Wednesday, April 13, 2011

Caribou In The Bathtub

Um, Peg, there's a caribou in your bathtub." A nonchalant comment made by a dear friend after she used the bathroom. Now there wasn't actually a whole, live caribou standing in my bathtub contentedly contemplating whatever it is that these herbivores think about. No, rather there was the frozen hind quarter of a caribou thawing in my bathtub. Where else would you put a 50 lb chunk of ice-encrusted meat, hide and hoof? The bathtub seemed logical then and it still seems logical today. That particular piece of caribou was later skinned - and yes on the bathroom floor - and fed to both me and the dogs. I think I received the best parts but the dogs may differ in opinion there. There was a minor skirmish over bone marrow until I discovered that the marrow tastes much better when the meat is fresh. So, am I grossing you out yet dear reader? I hope not for you see, this is a big part of being a dog musher. Sled dogs, particularly hard working ones, need more than just kibble. Ours enjoy a smorgasbord of caribou, moose, salmon, halibut, beef, chicken and just about anything else that we either harvest ourselves or that people will donate to our kennel. Last year an old mule named Daisy was donated to our kennel and she went on to nourish our crew all season. That's the way of things here in Alaska. It didn't make sense to her owners that after 36 years as a good, honest working pack mule that she be put to sleep and buried in the ground. So we took her, put her down quickly and humanely and used every last bit of her. In a way she carried on working through our dogs. Just two weeks ago a fellow musher sold off a bunch of silver salmon for 40 cents a fish. She had purchased it way back in the fall but climbing temperatures and lack of freezer space meant that the remaining stock had to be unloaded. We bought 160 fish and I'm still cooking up 7 or 8 every night for the dogs. The fish is mixed with their kibble and I swear that some nights the stuff actually smells pretty good!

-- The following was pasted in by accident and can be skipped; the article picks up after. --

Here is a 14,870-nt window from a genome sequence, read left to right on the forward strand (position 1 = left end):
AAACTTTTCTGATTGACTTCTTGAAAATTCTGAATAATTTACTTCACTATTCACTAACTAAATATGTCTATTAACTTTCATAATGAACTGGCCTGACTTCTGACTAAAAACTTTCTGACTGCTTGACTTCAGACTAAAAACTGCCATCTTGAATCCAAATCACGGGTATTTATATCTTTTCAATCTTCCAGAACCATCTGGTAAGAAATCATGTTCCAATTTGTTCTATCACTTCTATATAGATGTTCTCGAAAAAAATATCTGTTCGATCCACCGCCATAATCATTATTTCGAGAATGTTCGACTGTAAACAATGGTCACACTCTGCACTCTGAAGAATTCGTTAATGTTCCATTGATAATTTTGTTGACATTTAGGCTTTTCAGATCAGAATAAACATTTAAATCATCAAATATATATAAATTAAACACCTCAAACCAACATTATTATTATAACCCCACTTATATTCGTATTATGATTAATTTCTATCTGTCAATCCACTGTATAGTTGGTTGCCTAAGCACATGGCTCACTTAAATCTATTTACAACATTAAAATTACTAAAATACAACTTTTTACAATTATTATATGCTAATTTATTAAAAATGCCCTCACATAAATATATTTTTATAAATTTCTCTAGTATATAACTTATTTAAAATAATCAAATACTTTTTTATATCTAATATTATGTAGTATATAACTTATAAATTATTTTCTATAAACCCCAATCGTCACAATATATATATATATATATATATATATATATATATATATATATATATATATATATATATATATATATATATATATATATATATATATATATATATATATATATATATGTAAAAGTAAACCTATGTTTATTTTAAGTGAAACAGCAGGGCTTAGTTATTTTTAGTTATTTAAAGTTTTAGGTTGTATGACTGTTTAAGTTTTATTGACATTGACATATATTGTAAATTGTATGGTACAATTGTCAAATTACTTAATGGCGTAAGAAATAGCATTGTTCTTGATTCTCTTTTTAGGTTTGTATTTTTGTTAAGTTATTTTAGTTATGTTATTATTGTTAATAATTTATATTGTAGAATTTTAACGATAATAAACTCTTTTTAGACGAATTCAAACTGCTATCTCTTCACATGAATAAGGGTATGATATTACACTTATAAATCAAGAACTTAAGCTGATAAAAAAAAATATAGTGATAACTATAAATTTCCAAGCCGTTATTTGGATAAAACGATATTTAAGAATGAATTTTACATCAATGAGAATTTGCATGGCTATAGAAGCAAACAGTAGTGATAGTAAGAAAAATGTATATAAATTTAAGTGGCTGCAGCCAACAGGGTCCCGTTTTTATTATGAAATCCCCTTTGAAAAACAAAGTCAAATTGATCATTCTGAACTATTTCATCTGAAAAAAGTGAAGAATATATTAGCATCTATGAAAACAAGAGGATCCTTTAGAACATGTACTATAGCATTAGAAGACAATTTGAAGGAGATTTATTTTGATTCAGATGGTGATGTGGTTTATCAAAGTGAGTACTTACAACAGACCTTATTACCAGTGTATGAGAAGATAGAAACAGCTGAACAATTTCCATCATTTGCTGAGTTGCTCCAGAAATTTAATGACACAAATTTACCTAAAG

160 Silver Salmon

In early August I put an ad in the paper for freezer burnt meat people will donate hundreds of pounds of food to our dogs. And then during moose season we get whatever can't be consumed by humans. There was a point last fall that every time I pulled into our driveway there were moose legs, ribs, spines and even a head or two waiting for me to cook up for the kennel. This fall I also got a bunch of moose hearts from the Anatomy teacher but I'll spare you the pictures in case you're eating! Needless to say our dogs are fat and happy.

A ton of kibble - literally

Now I bet some of you are wondering if the cooking goes on in the house. Rest assured we are not that primitive! Like many mushers, we've taken a 55-gallon drum and cut it in half. The bottom is left as is where a fire can be built in it. Then the top is turned upside down and place on a sturdy screen welded to the bottom. And there you have a dog food cooker. Feeding dogs is a serious subject and mushers will either tell you everything they know or will keep their routine and recipes to themselves - particularly if they're trying to win prestigious races like the Yukon Quest or the Iditarod. Me, I will talk about dog food all day long. And don't even get me started on one of the by-products of food - and that is poop. But we'll save that for another day!